Galapagos fur seals are less often seen than the sea lions, even though their total populations are similar. This is because fur seals prefer rockier, steeper, more rugged shores with plenty of shade. The Galapagos fur seal is less tolerant of heat than the sea lion and thus prefers cooler waters and shade. Despite their confusing name, fur seals are really a type of sea lion. Like the sea lion, the Galapagos fur seal is smaller than its nearest relatives. Visitors often find them difficult to distinguish from sea lions, but there are many minor differences that aid identification. They are smaller in overall size and the head is broader and shorter.
The Galapagos Fur Seal nose is almost pointed. The head resembles that of a bear; hence, their generic name; Arcto = bear, - cephalus = head. Their ears stick out more and the front flippers are relatively larger (they are better climbers). The eyes are also bigger giving them a sad expression.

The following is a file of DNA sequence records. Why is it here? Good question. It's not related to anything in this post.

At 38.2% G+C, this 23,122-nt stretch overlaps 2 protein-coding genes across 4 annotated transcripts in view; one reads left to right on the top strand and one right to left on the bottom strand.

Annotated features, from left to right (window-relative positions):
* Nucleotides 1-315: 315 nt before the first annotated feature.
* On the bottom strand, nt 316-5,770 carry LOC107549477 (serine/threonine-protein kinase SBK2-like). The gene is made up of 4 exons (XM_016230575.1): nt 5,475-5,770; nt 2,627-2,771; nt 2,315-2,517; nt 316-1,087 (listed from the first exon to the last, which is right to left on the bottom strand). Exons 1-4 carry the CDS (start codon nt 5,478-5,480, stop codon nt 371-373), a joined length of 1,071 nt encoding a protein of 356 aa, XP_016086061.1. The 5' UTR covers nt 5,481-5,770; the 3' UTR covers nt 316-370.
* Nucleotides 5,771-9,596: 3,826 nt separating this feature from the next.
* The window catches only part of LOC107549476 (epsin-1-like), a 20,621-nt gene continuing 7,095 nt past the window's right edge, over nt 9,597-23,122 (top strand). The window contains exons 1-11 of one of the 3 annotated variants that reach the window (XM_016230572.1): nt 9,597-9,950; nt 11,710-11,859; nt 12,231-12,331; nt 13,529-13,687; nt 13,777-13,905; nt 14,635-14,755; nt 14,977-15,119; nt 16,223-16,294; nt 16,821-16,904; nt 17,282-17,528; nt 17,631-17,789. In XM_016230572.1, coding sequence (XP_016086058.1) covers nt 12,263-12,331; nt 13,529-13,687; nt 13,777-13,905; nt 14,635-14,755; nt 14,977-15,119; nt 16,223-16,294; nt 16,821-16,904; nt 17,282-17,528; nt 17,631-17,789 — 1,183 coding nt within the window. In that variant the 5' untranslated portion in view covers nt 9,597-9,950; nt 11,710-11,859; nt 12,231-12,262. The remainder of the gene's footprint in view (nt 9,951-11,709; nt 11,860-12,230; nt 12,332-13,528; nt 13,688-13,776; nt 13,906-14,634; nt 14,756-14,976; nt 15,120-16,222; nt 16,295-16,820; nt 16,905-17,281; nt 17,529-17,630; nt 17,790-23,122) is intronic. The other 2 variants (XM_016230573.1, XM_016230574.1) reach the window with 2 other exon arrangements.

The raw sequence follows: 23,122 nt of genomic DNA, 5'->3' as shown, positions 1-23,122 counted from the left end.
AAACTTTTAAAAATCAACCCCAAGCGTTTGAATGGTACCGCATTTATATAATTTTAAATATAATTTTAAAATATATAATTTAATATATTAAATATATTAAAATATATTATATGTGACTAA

The Galapagos fur seal voices are different from those of the Galapagos sea lions, being hoarse and more guttural, but they are less often used. The major difference is in their coat. This is much thicker and denser in the fur seal, consisting of two layers: an outer one of long hairs and an inner one of short dense fur. This coat is a magnificent insulator, enabling their relatives to live in near-freezing water, but it is somewhat of a liability in the Galapagos because of the risk of overheating. Their coat was much prized by furriers, and during the 1800s tens of thousands were taken. They were hunted almost to extinction. Benjamin Morrell reported that he took some 5,000 skins aboard his ship in only two months. Now protected from hunting, they are making a remarkable comeback, and grace many Galapagos shores. Good places to see them are at the fur seal grottos at James Bay, Santiago, and in Darwin Bay, Genovesa.